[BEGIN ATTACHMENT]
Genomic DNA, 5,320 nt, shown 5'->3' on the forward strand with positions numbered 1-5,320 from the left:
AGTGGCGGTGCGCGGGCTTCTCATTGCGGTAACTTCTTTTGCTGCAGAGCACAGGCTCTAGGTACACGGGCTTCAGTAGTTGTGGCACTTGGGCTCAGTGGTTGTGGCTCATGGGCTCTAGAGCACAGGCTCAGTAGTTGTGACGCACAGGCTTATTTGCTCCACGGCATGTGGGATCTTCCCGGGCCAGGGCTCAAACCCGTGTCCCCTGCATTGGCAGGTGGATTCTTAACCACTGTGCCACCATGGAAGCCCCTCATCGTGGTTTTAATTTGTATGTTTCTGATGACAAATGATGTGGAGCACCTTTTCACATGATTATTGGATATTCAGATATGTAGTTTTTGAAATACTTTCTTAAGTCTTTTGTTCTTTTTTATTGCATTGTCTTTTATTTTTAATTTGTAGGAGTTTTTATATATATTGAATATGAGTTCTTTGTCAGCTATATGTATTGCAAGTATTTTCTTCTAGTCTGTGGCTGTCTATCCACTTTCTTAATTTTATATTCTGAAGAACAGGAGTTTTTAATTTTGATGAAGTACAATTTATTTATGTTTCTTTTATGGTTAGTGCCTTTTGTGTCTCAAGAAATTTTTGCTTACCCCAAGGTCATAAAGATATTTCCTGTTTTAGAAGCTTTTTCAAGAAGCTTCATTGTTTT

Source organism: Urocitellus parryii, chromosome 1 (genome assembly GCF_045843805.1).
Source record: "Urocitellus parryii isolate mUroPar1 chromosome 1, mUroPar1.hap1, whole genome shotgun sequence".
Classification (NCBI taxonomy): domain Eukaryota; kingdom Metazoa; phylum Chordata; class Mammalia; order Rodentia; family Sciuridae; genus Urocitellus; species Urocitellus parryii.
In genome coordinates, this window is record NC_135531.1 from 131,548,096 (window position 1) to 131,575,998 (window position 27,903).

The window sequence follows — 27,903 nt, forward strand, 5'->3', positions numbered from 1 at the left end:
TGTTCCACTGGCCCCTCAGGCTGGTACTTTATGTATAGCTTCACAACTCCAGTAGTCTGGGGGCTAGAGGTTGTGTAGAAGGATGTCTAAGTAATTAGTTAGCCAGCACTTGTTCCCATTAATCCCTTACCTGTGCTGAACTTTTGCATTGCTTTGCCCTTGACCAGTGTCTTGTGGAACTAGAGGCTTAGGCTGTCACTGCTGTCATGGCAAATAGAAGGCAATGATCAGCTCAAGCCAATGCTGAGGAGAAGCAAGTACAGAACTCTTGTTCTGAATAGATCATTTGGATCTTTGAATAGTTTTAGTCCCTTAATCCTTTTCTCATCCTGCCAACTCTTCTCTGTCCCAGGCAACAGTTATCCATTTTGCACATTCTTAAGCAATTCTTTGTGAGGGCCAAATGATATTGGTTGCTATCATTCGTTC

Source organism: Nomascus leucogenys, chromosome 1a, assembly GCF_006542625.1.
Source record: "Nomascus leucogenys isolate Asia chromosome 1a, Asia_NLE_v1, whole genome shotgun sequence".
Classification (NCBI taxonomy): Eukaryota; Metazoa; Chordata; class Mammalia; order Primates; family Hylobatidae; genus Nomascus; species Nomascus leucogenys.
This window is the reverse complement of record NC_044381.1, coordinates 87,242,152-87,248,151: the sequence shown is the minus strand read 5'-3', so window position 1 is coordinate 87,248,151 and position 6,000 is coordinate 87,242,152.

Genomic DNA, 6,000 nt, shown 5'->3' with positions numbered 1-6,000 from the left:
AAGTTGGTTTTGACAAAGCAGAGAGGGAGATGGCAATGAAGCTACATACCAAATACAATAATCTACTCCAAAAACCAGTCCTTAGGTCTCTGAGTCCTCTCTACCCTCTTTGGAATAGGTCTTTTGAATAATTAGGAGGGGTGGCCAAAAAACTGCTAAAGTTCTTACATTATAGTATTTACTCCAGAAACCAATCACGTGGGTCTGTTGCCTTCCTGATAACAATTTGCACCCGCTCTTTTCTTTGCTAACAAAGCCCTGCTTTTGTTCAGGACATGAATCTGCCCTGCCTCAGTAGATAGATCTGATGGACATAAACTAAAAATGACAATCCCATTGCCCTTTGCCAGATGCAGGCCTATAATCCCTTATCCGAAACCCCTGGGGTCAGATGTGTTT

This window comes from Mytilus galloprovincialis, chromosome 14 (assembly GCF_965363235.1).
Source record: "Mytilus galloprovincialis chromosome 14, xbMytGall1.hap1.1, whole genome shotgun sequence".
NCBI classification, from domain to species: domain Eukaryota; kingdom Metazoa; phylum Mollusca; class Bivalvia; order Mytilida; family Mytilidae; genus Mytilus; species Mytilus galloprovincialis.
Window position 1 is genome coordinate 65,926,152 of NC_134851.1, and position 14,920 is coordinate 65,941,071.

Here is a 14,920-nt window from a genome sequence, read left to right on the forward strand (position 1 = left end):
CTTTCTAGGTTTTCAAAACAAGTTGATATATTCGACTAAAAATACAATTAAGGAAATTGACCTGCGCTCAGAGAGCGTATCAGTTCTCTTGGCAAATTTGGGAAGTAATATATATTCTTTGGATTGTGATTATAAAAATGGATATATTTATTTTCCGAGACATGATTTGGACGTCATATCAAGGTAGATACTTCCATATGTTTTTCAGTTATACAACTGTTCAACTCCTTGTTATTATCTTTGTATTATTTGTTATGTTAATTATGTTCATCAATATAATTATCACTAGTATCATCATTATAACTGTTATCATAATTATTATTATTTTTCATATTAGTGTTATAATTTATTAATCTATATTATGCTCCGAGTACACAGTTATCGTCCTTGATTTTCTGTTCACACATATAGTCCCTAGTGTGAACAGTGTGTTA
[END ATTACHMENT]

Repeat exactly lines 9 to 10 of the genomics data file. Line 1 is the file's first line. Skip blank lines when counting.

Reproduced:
Source organism: Nomascus leucogenys, chromosome 1a, assembly GCF_006542625.1.
Source record: "Nomascus leucogenys isolate Asia chromosome 1a, Asia_NLE_v1, whole genome shotgun sequence".